With the combination of the nation's most attended venue and the nicest basketball facility around, the Kentucky program features an unbeatable pair of venues that knock it out of the park for incoming high school prospects.
As important as the previous topics are to Calipari's recruiting prowess, none is more crucial than this point: the Kentucky Wildcats and John Calipari are a perfect marriage.
When the program and coach joined forces in the spring of 2009, little did fans realize how well the two worked with each other. It has resulted in a firestorm of incredible wins, amazing records and unbelievable recruiting success.
For Kentucky, the school was reeling from the negativity surrounding Billy Gillispie's tenure. The team also struggled during the end of Tubby Smith's coaching tenure and had lost its place among college basketball's elite. Programs such as Duke and North Carolina were surging forward and catching up to the Wildcats.
They needed a coach who would bring instant credibility, a load of excitement, the ability to win big and to recruit the very best in college basketball. On top of that, they needed a coach who would embrace the"salesman" role that this sort of job needs—a guy who would sell UK during every waking moment and place the program back into the national spotlight.
Once the school inserted John Calipari into the picture, all of those things began to happen. However, they occurred faster and at a higher level than ever imagined. He has now delivered a national title and two Final Fours to Big Blue Nation, is riding the nation's longest undefeated home streak and is producing NBA players at a record pace.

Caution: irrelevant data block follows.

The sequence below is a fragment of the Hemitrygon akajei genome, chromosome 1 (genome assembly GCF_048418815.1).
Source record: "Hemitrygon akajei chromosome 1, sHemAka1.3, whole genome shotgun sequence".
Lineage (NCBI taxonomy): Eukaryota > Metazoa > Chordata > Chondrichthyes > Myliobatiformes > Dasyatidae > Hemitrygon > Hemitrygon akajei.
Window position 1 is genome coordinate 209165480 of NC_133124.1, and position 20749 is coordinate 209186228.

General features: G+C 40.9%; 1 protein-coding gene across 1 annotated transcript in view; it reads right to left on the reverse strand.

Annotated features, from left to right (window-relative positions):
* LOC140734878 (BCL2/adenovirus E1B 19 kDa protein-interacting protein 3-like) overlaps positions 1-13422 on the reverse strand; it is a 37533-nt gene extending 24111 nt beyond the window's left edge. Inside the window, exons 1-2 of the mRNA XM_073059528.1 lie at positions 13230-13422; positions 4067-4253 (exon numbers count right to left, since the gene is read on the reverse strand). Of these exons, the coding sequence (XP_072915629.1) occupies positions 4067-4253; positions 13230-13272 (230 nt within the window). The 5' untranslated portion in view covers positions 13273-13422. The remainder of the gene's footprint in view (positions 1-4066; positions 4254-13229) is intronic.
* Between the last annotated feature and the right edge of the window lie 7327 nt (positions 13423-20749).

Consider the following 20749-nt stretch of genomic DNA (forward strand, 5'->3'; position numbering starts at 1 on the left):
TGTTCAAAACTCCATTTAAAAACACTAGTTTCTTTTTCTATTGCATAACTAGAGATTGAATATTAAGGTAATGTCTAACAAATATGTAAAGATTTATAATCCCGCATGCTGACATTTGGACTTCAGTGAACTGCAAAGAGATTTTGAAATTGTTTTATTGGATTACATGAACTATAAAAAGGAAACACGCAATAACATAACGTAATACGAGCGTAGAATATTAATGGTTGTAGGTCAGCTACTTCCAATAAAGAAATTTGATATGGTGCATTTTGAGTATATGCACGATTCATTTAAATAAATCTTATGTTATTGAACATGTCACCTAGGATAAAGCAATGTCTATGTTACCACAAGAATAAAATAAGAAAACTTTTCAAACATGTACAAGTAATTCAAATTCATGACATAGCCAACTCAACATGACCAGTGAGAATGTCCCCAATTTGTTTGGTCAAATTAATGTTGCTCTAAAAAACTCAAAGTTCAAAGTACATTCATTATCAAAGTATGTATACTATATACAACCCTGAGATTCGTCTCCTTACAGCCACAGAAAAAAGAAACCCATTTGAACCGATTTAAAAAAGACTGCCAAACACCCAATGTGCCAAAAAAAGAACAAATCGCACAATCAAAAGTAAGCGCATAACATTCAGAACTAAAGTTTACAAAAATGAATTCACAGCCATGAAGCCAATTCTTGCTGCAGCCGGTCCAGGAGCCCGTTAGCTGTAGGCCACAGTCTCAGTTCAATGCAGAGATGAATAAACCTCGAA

Meanwhile, Kentucky is now the country's most talked about team and is even being featured in ESPN's All Access Kentucky weekly series. The Wildcats have returned to the top of the mountain and appear to be in great position to hold their place there as long as Calipari stays.
Speaking of John, he could not have chosen a better program to lead. He has a huge ego that needs plenty of attention and success to keep in check. Coaching the Kentucky program does just that for him.
Calipari came to Kentucky with everything left to prove to the college basketball world. He had been successful at Memphis and UMass, but he was stripped of two Final Four appearances and had yet to coach at a true blue-blood program.
Then the Kentucky Wildcats came calling. The sport's all-time winningest school also possesses the most rabid and passionate fanbase around. If he wanted attention, he got it in spades in Lexington. He is also on a platform that will enable him to reach his wildest dreams in the coaching profession.
As great as he had been in recruiting, now he is able to haul in three players in the top ten of a recruiting class. He is able to produce five NBA first-round picks. He has the facilities and budget to go see who he wants, when he wants to.
Most importantly of all, Calipari wanted to prove beyond anything else that a team of freshmen could win a national championship. He was able to pull it off last year, in essence validating his entire coaching philosophy for the first time.
His legacy as a head coach is now transforming into something historic and perhaps legendary. All of this is available because of the benefits gained by coaching at Kentucky. No other school could offer John what Kentucky can.
In the end, a program with a perfect marriage between coach and school is free to recruit and win at a higher level than others. This is the key reason why recruits just can't seem to say "no" to John Calipari and the Kentucky Wildcats.